6mm Creedmoor vs 6.5 Creedmoor
Ballistics Performance Comparison of 6mm Creedmoor vs 6.5 Creedmoor Cartridges
The 6.5 Creedmoor has taken the hunting world by storm since its release, but there’s even a newer option on the market: the 6mm Creedmoor. Both the 6mm Creedmoor and the 6.5 Creedmoor are excellent deer and medium game hunting cartridges, but the 6.5 Creedmoor’s larger bullets give it more energy and more recoil. To determine which caliber is right for you, we’ll analyze the differences across the key factors in choosing a cartridge.
The following ballistics tables show a side by side comparison of the 6mm Creedmoor vs 6.5 Creedmoor based on bullet weight and various performance metrics including velocity, energy, usage and recoil.
6mm Creedmoor 108 gr vs 6.5 Creedmoor 143 gr(Note: Bullet grain selected based on most popular hunting usage.)
|6MM Creedmoor||6.5 Creedmoor|
|Bullet Velocity (Muzzle)||2,960 ft/s||2,700 ft/s|
|Bullet Velocity @ 100 yds||2,786 ft/s||2,556 ft/s|
|Bullet Velocity @ 200 yds||2,618 ft/s||2,417 ft/s|
|Bullet Velocity @ 300 yds||2,456 ft/s||2,282 ft/s|
|Bullet Velocity @ 400 yds||2,299 ft/s||2,151 ft/s|
|Bullet Velocity @ 500 yds||2,148 ft/s||2,025 ft/s|
|Bullet Energy (Muzzle)||2,101 ft⋅lb||2,315 ft⋅lb|
|Bullet Energy @ 100 yds||1,861 ft⋅lb||2,075 ft⋅lb|
|Bullet Energy @ 200 yds||1,643 ft⋅lb||1,855 ft⋅lb|
|Bullet Energy @ 300 yds||1,446 ft⋅lb||1,654 ft⋅lb|
|Bullet Energy @ 400 yds||1,267 ft⋅lb||1,470 ft⋅lb|
|Bullet Energy @ 500 yds||1,106 ft⋅lb||1,302 ft⋅lb|
|Usage @ 0 yds||Toughest Game||Toughest Game|
|Usage @ 100 yds||Large Game||Toughest Game|
|Usage @ 200 yds||Large Game||Large Game|
|Usage @ 300 yds||Medium Game||Large Game|
|Usage @ 400 yds||Medium Game||Large Game|
|Usage @ 500 yds||Medium Game||Medium Game|
|*Cartridge ballistics, usage and recoil figures takend from Sportsman's Warehouse rifle ballistics and rifle recoil tables. Recoil score based on weighted average of recoil energy and recoil velocity normalized between 1 and 10.|
It’s important to note that the 6mm Creedmoor and the 6.5 Creedmoor shoot different weight bullets, which impacts the velocity and energy. Our table compares a 108 grain 6mm against a 143 grain 6.5. We can see that the light bullet gives the 6mm an advantage in velocity: out of the muzzle, it has 260 ft/s on the 6.5. This difference decreases as we get out to longer distances, but the 6mm is still ahead by 123 ft/s when we get out to 500 yards.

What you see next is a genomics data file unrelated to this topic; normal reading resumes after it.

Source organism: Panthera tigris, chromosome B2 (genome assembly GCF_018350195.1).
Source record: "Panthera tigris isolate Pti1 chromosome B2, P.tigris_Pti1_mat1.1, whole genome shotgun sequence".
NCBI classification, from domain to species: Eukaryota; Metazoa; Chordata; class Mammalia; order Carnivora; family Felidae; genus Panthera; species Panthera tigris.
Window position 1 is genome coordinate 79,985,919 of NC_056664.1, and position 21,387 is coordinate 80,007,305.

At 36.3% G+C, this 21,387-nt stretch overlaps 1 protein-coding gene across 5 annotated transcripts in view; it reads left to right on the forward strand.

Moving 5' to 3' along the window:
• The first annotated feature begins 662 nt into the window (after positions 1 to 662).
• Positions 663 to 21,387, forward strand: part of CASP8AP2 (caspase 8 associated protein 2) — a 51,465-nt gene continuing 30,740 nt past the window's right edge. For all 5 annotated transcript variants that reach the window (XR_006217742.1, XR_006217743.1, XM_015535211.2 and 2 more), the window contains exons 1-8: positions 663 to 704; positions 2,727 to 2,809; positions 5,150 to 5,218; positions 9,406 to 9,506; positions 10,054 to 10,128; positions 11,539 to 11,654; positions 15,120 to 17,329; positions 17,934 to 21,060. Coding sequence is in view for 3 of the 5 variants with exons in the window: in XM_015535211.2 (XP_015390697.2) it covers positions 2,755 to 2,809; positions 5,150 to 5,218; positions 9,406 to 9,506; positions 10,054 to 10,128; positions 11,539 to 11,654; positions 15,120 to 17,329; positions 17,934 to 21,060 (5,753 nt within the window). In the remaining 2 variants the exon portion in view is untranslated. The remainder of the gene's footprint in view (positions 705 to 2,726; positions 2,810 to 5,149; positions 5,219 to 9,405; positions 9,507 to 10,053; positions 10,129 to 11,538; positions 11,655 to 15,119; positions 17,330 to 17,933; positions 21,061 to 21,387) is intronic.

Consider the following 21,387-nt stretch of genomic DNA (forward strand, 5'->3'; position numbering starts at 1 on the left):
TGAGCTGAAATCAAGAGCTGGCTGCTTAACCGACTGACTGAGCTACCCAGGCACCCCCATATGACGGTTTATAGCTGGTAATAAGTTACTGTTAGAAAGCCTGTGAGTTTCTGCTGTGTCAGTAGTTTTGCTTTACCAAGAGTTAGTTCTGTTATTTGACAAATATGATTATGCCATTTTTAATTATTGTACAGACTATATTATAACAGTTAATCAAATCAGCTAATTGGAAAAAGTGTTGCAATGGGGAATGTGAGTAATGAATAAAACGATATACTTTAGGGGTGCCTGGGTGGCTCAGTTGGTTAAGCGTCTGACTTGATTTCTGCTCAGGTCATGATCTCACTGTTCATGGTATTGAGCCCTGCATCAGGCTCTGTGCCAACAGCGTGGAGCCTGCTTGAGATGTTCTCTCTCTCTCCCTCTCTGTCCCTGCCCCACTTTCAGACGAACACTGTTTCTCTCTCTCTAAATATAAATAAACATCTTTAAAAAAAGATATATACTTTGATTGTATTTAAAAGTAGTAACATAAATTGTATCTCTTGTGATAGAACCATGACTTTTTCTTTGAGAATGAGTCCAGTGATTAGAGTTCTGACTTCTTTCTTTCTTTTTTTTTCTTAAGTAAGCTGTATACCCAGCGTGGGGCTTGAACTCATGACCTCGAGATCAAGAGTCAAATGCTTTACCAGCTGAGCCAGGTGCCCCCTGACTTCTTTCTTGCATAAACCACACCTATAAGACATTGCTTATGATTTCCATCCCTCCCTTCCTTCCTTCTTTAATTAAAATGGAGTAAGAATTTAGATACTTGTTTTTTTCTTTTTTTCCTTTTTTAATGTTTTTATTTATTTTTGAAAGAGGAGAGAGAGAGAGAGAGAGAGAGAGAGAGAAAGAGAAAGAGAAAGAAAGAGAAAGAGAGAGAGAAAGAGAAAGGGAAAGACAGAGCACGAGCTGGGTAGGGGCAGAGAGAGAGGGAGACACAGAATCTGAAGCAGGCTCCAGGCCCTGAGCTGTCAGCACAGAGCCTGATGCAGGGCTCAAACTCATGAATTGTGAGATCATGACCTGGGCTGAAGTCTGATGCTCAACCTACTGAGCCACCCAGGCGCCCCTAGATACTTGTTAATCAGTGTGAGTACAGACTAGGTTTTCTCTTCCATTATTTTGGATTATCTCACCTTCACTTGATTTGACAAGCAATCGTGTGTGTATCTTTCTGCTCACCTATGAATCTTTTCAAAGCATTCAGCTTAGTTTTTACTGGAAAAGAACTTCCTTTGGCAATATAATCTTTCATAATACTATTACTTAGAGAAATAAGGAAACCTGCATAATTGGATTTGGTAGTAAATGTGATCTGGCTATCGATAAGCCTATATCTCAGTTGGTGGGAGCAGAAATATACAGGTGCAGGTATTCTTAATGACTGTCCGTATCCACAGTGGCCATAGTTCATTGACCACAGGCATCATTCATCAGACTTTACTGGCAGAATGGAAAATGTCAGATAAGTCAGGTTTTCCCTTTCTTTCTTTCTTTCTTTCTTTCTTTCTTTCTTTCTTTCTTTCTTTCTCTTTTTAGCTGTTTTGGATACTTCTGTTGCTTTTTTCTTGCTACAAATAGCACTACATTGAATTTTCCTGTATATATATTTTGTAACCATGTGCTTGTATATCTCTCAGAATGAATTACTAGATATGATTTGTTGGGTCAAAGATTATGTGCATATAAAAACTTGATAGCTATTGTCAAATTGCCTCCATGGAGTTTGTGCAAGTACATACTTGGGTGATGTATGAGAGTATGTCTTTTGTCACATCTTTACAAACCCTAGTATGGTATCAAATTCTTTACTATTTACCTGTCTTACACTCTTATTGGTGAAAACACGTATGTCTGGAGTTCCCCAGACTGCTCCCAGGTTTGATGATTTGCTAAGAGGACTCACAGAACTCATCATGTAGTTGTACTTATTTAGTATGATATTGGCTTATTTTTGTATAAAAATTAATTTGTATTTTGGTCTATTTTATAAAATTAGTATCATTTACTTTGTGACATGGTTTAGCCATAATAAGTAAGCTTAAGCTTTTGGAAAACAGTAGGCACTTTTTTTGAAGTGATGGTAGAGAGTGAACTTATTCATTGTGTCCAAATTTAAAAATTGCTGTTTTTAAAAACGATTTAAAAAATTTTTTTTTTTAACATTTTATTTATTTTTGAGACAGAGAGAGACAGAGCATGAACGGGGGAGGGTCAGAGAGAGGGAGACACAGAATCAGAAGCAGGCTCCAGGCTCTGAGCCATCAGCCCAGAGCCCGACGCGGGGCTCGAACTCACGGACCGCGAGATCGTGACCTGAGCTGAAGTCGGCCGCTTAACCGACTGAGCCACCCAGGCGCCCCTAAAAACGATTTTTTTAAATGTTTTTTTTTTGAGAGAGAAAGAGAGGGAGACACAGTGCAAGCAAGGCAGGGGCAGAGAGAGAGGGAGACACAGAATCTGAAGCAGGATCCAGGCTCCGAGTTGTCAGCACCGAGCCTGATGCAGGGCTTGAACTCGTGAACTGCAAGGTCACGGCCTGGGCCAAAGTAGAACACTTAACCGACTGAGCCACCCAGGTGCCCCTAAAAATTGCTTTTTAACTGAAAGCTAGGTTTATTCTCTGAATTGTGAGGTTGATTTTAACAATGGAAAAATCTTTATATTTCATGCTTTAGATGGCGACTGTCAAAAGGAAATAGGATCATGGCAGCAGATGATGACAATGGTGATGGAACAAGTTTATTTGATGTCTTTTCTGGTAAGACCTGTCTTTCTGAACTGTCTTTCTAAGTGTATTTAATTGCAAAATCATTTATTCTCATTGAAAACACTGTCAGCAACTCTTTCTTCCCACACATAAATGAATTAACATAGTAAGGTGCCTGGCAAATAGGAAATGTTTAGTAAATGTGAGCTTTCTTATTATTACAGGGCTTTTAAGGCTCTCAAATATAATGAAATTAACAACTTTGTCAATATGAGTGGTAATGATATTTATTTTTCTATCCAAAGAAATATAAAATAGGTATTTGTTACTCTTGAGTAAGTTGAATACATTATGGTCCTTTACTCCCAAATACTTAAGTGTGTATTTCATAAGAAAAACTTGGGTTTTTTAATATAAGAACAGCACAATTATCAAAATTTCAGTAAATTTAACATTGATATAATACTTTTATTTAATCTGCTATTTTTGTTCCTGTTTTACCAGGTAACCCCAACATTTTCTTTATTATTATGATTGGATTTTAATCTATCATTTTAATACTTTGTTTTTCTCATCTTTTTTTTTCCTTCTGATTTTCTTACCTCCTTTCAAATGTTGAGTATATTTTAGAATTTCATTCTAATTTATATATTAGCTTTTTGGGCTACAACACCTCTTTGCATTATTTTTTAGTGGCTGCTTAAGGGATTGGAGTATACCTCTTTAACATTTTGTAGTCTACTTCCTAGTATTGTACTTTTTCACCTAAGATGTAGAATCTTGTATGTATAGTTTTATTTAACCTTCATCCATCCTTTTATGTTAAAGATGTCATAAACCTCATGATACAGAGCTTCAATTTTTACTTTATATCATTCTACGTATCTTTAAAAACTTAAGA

If you’re intrigued by long ranges, the 6.5 Creedmoor will stay supersonic out to 1,450 yards, while the 6mm Creedmoor stays supersonic out to 1,375 – both very impressive.
The heavier weight of the 6.5 Creedmoor pays off when we analyze the difference in energy between these calibers, which also remains fairly consistent over the distances. Out of the muzzle, the 6.5 packs an extra 214 ft-lbs of energy over the 6mm. As we get out to 500 yards, the difference has remained remarkably similar, with the 6.5 carrying another 196 ft-lbs of energy past the 6mm. This means the 6.5 Creedmoor is capable of taking larger game at longer distances than the 6mm Creedmoor.
The 6mm Creedmoor flies flatter than the 6.5 Creedmoor thanks to its lighter weight. For bullets zeroed at 200 yards, a 103 grain 6mm will have 6.2” of bullet drop at 300 yards, while the 6.5 will have 7.9” inches. The difference increases as we get out to longer distances: at 500 yards, the same 6mm will have 36.1” of bullet drop, while the 6.5 Creedmoor will have 44.4”.